Friday, August 4, 2017


Over the last 40 years, the film adaptations of the works of famed author Stephen King have been all over the scale in terms of quality. A few of them are considered cinematic greatness, others as cult favorites, and a bushel-basket of them are considered utter dreck. King’s multi-volume series THE DARK TOWER, a fantasy story with rich, layered mythology, was an ambitious effort in literature, seemingly requiring an ambitious filmmaker to bring it to the right end of that scale.

Jake (Tom Taylor), is a young teen living in NYC with his mother and stepdad, who is having bad dreams/visions about an evil Man in Black (Matthew McConaughey) who abducts gifted children with a “shine” (6th sense), to use their powers to destroy The Dark Tower which sits at the center of time and space, protecting various worlds from demons. Jake travels to one of those other worlds, where he encounters Roland (Idris Elba), a lone gunslinger on a personal mission to stop the Man in Black.

THE DARK TOWER’s source material encompasses eight novels, and is widely regarded as King’s best work with its world and universe-building mythology. Seemingly aware of the massive undertaking, director Nikolaj Arcel and his team of four (!) screenwriters tackle the task by first deciding to make the film both a loose re-telling and a sequel to the novels, showing events that take place after the books’ cyclical ending. While this gives Arcel a lot of freedom to make an accessible film for the masses, he winds up making it too accessible. The plot and characters are paper-thin, with their dialogue serving only as explanations to set up another scene, and every major element doesn’t get past every old cliché in the book; angry stepfather, check. Kid who is the chosen-one, check. Vengeful gunslinger, check. Bad guy who kills his own henchman, check. It makes for a bland and generic experience and it doesn’t take long for THE DARK TOWER to fall into dull predictability.

It’s bare-bones filmmaking with characters just jumping from one setpiece to another with barely enough time to converse. The film has a rushed feel to it, as no one is given time to breath or develop. It overall feels like they filmed the first draft of the script, only hitting the major plot points and then quickly moving on to the next. There’s no metaphors or deeper meaning going on at all. The film also feels confused as to who the main character should be. Jake gets most of the screentime with Roland busted down to a babysitter and sidekick, and yet Roland’s mission in life makes it seem like the story should be about him.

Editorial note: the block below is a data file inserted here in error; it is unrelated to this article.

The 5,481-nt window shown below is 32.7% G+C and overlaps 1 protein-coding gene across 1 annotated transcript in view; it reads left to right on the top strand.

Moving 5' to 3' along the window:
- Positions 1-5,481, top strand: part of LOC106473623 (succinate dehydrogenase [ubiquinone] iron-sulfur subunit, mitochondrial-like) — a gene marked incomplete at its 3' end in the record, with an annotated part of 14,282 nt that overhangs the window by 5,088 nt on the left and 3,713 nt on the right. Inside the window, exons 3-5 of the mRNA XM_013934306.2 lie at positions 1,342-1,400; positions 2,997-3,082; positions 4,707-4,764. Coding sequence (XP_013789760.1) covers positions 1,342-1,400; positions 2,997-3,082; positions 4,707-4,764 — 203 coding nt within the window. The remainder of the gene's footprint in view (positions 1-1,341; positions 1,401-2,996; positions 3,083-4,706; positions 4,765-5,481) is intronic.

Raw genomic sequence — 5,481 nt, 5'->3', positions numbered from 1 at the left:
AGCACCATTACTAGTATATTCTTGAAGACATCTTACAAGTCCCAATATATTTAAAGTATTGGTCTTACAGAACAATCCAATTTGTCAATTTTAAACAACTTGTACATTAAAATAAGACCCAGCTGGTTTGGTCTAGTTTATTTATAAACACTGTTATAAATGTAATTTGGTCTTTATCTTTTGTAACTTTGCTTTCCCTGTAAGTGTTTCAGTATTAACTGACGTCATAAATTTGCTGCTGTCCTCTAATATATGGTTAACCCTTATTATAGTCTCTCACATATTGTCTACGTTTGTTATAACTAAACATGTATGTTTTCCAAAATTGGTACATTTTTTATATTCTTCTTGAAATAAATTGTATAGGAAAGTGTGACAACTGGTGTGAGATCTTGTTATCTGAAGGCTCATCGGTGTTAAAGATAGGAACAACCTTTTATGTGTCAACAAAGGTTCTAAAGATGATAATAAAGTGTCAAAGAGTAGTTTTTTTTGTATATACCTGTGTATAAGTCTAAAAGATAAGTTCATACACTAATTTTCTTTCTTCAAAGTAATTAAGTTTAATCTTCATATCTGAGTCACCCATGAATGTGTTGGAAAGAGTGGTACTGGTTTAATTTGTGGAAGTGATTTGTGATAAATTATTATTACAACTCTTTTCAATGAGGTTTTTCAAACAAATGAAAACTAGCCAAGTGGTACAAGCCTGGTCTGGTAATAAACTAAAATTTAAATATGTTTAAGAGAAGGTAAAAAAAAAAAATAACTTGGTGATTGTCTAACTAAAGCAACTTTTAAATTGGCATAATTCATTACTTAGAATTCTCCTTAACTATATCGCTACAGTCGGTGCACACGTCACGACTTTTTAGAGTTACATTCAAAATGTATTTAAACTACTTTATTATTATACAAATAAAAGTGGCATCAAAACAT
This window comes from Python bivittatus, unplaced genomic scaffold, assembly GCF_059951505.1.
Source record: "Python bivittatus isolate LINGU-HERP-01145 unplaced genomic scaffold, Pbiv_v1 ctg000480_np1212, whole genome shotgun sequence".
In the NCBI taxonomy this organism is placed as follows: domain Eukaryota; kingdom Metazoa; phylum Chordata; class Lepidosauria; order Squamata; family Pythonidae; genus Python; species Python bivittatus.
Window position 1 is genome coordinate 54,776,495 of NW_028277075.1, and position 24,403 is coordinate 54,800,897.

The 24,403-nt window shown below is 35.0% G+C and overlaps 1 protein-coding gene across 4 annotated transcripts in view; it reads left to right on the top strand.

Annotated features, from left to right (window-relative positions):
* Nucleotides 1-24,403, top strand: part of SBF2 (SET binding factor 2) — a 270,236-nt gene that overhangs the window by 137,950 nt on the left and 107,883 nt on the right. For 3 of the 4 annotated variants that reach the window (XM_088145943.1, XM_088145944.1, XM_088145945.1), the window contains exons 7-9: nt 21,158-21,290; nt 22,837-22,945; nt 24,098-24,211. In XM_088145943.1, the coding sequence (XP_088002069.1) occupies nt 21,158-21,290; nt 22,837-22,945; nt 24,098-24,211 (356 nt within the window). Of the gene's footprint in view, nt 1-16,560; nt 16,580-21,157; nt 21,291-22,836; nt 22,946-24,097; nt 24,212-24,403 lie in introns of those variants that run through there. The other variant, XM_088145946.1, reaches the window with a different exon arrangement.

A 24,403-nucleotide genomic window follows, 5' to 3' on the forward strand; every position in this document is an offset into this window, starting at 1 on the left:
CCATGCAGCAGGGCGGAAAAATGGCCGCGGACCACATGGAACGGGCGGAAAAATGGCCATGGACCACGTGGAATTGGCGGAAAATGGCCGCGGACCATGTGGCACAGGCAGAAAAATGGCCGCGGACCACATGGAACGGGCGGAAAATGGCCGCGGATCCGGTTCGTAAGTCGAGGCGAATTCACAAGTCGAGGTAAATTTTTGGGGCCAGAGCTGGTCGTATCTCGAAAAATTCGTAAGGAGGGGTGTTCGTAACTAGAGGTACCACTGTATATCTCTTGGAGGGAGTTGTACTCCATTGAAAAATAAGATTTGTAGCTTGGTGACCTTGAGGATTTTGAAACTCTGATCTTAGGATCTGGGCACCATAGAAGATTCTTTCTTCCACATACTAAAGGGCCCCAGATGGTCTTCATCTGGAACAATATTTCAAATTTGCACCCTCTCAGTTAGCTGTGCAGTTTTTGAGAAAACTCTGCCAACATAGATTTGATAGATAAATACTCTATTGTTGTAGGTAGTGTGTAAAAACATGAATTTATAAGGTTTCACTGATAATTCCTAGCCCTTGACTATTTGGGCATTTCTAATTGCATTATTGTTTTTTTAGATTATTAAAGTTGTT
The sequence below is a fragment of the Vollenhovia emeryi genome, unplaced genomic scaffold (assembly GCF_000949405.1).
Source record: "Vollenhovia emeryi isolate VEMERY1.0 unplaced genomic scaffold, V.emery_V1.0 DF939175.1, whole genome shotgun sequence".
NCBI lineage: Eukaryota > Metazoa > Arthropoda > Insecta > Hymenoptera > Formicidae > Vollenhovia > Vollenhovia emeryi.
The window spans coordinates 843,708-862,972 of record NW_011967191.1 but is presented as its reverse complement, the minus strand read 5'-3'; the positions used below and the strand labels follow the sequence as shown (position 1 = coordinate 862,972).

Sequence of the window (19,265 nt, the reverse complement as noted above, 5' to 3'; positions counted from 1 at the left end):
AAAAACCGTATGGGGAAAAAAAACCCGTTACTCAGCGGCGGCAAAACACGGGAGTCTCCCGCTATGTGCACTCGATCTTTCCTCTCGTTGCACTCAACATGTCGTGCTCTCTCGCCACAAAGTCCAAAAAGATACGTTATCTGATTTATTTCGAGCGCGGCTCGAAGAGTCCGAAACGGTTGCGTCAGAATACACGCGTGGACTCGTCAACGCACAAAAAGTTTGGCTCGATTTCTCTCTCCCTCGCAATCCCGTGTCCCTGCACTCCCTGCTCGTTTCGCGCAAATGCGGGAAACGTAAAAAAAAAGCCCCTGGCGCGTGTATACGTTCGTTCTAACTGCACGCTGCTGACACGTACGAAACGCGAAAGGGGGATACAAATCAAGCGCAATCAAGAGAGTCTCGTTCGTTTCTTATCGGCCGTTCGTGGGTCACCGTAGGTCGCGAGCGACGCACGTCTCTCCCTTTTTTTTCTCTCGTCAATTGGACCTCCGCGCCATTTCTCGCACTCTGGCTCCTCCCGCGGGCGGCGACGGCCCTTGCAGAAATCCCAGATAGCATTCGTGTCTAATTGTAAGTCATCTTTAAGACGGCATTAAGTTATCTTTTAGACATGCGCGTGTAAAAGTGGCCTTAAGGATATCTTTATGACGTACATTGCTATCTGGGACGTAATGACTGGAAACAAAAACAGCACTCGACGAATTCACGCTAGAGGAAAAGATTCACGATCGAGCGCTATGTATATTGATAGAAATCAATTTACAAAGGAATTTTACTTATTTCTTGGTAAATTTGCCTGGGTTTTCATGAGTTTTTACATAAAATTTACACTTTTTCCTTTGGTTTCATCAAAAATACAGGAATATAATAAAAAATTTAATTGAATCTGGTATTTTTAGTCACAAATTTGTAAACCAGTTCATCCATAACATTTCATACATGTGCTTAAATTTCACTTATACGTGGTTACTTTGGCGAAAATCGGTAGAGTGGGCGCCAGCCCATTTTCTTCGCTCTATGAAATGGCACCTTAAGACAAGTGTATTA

There are some impressive works going on with the visuals. The practical sets, ranging from an abandoned amusement park to the Man in Black’s techno-driven hideaway, have a spooky lushness to them. The henchmen have sagging skin, evidently hiding something underneath in a creepy effect that works, but we disappointingly never get to see what’s underneath. The movie is packed with references to King’s other works; some are subtle, while other are presented with the grace of a broken jackhammer. Pacing is way too fast and the editor seems like they had to go to the bathroom while cutting. Tom Holkenborg’s score is generic but works in some places.

Acting is a snore. Young Tom Taylor seems to be stuck on one face, and Idris Elba, while he looks cool slinging his guns, plays the character as too much of a grump and never generates any sympathy. Matthew McConaughey is too one-note to make any sort of impression, and his various magic powers make no sense. Fran Kranz shows up as the head of the Man in Black’s IT department in a useless extended cameo. Jackie Earle Hayley and Dennis Haysbert are also underused.

The finale consists of a CGI fireworks show where the stakes never seem that high, and the resolution comes very abruptly and everything is over before we even realize we’re in the final fight. At just 95 minutes, THE DARK TOWER feels like a truncated version even to someone unfamiliar with the books, and the hyper-speed the plotting works at just makes it generic and bland. That old scale gets a mighty lean towards the dreck-side thanks to this dark turkey.


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